6. The aqueous layer now contains approximately 8% hydrogen peroxide. This layer may be reused by adjusting the hydrogen peroxide percentage to 12.5 by use of either 30% or 50% hydrogen peroxide. The sulfuric acid must be readjusted to 40%. Approximately 1.9 kg. of aqueous layer is required for 2 moles of diisobutylene.
7. The submitter states that the procedure may be interrupted at this point by washing the organic layer free of acid with a saturated solution of sodium bicarbonate and that the hydroperoxide concentrate will keep for a long time, especially if refrigerated.
8. Care should be taken in decomposing the hydroperoxide. If the temperature is kept too low, decomposition takes place too slowly and hydroperoxide may accumulate. Heat is liberated during the decomposition, and after each small addition the temperature will rise. At the start, small amounts of hydroperoxide are added until the temperature rises above 15°; the rate is then adjusted to keep the temperature in the range 15–25°. The rise in temperature after each small addition is the best evidence that decomposition is actually taking place.
9. The submitter states that, when the distillation is essentially complete, there is a tendency for the residue to foam; this should be watched for and the heat should be turned back to avoid carryover into the distillate. The checkers did not experience any difficulties of this sort.
10. The checkers found that the commercial grade of "dried" magnesium sulfate was not completely effective and, even after three treatments with fresh drying agent, the subsequent distillation afforded an azeotrope of neopentyl alcohol and water of b.p. 80–85°. The organic layer of the azeotrope had to be separated from the water, dried, and redistilled to give the stated total yields.
11. The fraction between 95° and 110° should be taken off at a high reflux ratio; toward the end of the distillation the reflux ratio should again be increased. Most of the product comes over at 113°.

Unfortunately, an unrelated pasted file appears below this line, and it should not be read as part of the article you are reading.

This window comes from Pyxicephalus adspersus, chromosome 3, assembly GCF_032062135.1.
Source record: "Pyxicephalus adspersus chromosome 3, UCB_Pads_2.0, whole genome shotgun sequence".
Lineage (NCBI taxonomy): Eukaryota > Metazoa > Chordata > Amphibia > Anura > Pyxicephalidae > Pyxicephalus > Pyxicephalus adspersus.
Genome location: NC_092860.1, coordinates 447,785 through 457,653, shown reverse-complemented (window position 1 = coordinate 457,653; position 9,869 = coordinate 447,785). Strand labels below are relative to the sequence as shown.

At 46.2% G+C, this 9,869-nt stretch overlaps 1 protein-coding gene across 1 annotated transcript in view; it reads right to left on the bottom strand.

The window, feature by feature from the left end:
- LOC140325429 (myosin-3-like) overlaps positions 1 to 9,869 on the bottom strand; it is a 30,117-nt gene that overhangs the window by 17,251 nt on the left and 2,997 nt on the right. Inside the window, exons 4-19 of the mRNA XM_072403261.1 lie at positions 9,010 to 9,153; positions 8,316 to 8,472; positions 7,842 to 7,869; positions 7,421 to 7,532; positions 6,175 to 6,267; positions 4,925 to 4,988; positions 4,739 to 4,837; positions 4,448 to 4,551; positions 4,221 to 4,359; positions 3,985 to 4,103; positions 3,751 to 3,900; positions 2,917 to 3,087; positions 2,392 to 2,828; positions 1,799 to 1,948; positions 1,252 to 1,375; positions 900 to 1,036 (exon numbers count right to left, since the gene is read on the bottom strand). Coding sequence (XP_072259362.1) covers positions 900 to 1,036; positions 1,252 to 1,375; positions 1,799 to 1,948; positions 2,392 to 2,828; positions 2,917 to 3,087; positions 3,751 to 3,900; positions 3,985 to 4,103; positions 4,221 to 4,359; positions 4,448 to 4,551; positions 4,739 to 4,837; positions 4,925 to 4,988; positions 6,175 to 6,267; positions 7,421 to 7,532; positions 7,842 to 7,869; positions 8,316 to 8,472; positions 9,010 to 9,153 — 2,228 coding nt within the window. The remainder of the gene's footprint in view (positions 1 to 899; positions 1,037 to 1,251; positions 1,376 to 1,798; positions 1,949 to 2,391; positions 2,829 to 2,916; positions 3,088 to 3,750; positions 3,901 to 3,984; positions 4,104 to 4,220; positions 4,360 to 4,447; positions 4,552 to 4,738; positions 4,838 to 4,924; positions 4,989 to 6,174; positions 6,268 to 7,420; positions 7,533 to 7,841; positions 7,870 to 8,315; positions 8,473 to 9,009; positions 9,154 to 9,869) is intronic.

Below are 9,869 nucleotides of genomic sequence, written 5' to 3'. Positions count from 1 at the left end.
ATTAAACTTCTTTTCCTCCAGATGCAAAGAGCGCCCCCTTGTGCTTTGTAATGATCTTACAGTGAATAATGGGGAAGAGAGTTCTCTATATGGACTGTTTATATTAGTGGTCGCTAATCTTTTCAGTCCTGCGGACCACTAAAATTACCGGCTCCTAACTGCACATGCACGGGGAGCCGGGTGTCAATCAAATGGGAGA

12. Pure neopentyl alcohol melts at about 55°. From time to time it will be necessary to circulate hot water through the take-off condenser in order to facilitate removal of the alcohol.
3. Discussion
Neopentyl alcohol has been made by lithium aluminum hydride reduction of trimethylacetic acid2 and by treating tert-butylmagnesium chloride with methyl formate.3
The preparation of neopentyl alcohol from diisobutylene herein described represents an example of acid-catalyzed addition of hydrogen peroxide to a branched olefin, followed by an acid-catalyzed rearrangement of the tertiary hydroperoxide formed. In addition to neopentyl alcohol, there are formed acetone and also small amounts of methanol and methyl neopentyl ketone by an alternative rearrangement of the hydroperoxide.

References and Notes
  1. Air Reduction Co., Murray Hill, New Jersey.
  2. R. F. Nystrom and W. G. Brown, J. Am. Chem. Soc., 69, 2548 (1947).
  3. L. H. Sommer, H. D. Blankman, and P. C. Miller, J. Am. Chem. Soc., 76, 803 (1954).

Chemical Abstracts Nomenclature (Collective Index Number);
(Registry Number)


sulfuric acid (7664-93-9)

methanol (67-56-1)

ether (60-29-7)

sodium bicarbonate (144-55-8)

acetone (67-64-1)

hydrogen peroxide (7722-84-1)

methyl formate (107-31-3)

Trimethylacetic acid (75-98-9)

magnesium sulfate (7487-88-9)

lithium aluminum hydride (16853-85-3)


Neopentyl alcohol (75-84-3)

hydrogen peroxide-sulfuric acid

methyl neopentyl ketone (590-50-1)

tert-butylmagnesium chloride (677-22-5)